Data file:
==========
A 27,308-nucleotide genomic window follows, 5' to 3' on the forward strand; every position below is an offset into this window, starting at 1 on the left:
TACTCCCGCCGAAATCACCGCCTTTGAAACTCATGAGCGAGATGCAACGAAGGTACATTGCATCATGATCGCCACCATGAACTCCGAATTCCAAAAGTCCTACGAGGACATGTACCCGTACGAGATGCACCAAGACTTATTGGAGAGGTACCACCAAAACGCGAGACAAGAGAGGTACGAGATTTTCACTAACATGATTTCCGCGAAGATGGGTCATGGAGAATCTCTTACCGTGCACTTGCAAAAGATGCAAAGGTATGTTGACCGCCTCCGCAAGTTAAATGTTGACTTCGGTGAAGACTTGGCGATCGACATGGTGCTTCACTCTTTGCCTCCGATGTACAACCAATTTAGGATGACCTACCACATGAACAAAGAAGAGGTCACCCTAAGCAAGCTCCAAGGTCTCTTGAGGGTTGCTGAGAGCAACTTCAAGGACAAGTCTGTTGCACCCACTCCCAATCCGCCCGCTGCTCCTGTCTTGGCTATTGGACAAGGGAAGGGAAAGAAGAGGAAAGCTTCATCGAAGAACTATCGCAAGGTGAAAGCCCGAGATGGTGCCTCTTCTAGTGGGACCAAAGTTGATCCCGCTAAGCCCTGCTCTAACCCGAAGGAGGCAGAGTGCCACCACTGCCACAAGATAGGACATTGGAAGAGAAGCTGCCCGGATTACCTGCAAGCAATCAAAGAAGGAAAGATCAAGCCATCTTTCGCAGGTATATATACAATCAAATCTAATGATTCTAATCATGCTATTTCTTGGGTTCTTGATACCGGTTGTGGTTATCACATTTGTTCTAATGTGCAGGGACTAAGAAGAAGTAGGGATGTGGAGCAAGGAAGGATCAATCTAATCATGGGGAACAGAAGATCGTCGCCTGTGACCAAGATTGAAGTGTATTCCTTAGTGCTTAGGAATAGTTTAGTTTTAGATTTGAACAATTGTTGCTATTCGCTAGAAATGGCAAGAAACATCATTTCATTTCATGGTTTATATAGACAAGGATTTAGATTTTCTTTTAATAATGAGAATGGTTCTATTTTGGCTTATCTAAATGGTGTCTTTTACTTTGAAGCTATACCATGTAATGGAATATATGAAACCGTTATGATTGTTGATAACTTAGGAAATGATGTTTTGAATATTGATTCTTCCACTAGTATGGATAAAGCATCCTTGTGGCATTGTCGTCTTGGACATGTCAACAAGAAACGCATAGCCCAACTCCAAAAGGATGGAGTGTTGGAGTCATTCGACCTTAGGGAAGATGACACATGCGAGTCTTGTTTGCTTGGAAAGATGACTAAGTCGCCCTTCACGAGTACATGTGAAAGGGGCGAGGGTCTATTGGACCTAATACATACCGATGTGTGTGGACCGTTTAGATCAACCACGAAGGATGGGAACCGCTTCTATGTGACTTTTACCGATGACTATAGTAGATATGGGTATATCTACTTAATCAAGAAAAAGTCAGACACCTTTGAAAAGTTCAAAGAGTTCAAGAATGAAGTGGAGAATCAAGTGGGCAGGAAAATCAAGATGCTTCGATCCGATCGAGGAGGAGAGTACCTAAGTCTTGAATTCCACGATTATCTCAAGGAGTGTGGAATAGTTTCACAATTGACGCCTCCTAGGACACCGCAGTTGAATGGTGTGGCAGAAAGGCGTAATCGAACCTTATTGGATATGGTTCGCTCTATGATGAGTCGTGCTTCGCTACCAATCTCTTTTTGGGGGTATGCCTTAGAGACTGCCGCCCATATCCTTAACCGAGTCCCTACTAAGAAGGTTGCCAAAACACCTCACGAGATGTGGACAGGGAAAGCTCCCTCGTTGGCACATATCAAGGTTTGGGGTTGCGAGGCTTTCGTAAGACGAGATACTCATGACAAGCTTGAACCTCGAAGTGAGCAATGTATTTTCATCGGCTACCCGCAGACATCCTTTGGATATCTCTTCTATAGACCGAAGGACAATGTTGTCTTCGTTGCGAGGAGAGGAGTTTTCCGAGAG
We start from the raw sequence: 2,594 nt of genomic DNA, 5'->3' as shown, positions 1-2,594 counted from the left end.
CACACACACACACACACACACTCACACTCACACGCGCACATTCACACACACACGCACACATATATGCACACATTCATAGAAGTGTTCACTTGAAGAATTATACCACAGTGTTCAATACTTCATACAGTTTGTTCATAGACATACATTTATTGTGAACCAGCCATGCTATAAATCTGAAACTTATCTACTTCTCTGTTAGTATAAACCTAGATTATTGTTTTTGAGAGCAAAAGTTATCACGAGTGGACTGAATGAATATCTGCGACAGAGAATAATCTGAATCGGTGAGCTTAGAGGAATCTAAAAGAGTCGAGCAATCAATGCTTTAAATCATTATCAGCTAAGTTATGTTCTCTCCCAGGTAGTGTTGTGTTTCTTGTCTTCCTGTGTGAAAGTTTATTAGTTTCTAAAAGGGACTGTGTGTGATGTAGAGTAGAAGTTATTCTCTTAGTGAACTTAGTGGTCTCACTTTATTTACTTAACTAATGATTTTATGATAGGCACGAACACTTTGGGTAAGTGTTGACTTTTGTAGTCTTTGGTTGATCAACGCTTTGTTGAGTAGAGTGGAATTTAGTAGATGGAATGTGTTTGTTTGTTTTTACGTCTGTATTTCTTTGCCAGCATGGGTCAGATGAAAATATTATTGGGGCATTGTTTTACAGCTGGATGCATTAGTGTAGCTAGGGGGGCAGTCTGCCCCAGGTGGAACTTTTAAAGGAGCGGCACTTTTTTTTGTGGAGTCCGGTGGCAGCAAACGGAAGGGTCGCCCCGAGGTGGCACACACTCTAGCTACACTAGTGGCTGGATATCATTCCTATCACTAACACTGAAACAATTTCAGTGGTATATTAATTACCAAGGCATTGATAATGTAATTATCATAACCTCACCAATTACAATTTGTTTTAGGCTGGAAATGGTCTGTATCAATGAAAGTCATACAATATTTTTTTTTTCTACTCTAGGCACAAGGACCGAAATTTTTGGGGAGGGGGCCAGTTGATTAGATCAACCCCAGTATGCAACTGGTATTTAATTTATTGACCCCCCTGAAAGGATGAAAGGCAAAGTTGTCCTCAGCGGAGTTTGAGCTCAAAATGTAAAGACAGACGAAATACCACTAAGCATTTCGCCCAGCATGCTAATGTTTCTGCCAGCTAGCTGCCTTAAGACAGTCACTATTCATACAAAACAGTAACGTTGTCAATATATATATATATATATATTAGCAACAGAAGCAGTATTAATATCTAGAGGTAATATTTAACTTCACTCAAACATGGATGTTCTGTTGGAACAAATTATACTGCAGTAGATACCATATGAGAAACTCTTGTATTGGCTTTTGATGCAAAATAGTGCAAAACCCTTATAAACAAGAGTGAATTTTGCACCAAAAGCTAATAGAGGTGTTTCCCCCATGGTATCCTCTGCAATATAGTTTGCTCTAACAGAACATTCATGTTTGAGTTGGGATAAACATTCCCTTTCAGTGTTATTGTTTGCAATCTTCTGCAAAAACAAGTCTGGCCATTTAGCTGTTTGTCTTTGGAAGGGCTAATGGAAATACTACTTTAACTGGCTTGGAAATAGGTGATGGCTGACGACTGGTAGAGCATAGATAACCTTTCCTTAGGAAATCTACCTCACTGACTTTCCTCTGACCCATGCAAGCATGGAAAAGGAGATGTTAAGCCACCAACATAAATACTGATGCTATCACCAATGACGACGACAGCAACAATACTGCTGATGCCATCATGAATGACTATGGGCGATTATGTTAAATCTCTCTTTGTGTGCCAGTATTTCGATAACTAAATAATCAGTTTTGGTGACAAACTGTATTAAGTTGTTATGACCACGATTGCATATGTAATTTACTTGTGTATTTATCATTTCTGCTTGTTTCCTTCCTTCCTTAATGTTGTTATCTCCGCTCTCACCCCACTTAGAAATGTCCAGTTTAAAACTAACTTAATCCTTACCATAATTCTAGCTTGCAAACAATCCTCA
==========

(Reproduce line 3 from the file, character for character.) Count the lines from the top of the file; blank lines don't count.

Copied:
We start from the raw sequence: 2,594 nt of genomic DNA, 5'->3' as shown, positions 1-2,594 counted from the left end.